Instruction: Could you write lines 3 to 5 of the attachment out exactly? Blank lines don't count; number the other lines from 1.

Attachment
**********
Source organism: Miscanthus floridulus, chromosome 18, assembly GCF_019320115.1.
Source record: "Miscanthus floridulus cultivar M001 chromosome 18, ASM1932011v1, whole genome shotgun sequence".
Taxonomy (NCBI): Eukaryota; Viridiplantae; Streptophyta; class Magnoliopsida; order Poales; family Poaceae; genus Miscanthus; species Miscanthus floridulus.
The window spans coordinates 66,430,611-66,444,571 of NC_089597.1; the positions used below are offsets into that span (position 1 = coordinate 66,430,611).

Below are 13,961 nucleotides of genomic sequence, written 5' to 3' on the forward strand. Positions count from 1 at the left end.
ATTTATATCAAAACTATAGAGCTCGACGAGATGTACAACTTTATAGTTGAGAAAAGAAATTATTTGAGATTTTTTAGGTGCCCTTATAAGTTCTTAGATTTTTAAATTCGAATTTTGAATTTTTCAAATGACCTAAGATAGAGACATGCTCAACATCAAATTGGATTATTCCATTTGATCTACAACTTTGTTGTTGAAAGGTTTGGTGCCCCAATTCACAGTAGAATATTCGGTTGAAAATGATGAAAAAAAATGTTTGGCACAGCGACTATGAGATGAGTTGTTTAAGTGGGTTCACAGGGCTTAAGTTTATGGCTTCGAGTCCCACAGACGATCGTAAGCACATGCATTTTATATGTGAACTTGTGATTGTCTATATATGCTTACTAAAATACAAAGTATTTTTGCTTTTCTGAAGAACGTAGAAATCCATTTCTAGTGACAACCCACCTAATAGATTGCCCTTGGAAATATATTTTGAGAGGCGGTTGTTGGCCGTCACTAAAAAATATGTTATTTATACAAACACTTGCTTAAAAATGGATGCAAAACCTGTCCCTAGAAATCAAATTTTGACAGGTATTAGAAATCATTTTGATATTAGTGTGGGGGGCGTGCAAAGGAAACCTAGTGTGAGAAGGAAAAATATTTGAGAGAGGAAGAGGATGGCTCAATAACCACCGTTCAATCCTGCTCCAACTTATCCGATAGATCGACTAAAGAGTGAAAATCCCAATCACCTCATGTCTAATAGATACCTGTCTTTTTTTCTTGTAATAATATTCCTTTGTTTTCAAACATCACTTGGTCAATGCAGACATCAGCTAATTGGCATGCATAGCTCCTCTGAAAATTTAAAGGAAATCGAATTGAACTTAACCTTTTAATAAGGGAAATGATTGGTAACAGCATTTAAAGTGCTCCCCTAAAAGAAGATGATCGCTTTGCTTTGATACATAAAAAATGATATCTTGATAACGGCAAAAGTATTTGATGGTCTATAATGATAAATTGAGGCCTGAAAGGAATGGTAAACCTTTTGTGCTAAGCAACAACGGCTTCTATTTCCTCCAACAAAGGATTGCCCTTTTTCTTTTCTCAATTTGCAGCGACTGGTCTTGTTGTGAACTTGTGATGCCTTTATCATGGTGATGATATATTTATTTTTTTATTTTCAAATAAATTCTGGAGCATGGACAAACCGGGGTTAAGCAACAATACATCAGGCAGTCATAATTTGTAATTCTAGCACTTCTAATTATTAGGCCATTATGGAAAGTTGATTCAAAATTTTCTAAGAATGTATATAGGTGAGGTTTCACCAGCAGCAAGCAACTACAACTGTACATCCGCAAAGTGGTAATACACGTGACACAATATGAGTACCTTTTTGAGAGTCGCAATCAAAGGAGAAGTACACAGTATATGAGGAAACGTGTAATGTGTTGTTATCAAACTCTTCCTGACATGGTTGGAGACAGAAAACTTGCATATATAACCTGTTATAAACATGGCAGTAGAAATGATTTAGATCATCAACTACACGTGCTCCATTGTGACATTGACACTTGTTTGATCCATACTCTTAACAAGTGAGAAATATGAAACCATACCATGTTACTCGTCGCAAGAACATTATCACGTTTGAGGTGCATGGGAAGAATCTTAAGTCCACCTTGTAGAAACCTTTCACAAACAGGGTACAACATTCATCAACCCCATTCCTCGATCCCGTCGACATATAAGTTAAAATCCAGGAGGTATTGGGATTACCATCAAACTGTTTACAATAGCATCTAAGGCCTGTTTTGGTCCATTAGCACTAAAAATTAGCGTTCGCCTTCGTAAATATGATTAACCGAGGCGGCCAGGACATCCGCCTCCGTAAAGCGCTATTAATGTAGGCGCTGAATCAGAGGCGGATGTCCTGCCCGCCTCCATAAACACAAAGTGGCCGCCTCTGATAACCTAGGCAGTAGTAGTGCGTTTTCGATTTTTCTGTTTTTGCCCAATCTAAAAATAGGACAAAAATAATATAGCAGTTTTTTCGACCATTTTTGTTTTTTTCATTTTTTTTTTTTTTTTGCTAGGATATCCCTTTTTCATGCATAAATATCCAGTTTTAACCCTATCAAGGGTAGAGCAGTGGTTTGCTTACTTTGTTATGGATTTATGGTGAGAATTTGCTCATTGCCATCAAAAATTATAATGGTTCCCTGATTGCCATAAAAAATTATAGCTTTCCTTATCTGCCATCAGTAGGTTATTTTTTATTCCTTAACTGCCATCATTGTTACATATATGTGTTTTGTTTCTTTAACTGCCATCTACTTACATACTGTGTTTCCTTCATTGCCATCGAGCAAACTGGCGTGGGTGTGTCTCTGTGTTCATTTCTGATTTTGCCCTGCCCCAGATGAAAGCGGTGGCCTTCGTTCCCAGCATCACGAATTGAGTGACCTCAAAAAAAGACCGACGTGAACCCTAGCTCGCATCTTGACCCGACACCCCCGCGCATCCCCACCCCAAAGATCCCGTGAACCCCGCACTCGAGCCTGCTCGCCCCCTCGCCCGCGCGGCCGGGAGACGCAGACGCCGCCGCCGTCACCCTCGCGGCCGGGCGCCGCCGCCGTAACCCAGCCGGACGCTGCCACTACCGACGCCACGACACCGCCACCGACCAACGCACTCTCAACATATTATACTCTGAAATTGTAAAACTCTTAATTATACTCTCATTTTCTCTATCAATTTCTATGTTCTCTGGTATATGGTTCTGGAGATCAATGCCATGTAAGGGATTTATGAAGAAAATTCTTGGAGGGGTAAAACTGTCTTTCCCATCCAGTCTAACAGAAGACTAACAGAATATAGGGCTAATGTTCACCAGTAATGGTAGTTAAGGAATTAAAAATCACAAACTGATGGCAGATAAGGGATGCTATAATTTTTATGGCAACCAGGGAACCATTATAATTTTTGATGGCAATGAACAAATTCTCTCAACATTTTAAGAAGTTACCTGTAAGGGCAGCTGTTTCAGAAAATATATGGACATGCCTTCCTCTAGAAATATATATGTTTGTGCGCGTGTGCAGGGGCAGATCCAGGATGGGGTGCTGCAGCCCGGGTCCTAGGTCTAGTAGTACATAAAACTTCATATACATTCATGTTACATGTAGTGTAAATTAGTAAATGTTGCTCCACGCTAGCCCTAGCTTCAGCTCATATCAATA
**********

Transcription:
Taxonomy (NCBI): Eukaryota; Viridiplantae; Streptophyta; class Magnoliopsida; order Poales; family Poaceae; genus Miscanthus; species Miscanthus floridulus.
The window spans coordinates 66,430,611-66,444,571 of NC_089597.1; the positions used below are offsets into that span (position 1 = coordinate 66,430,611).

Below are 13,961 nucleotides of genomic sequence, written 5' to 3' on the forward strand. Positions count from 1 at the left end.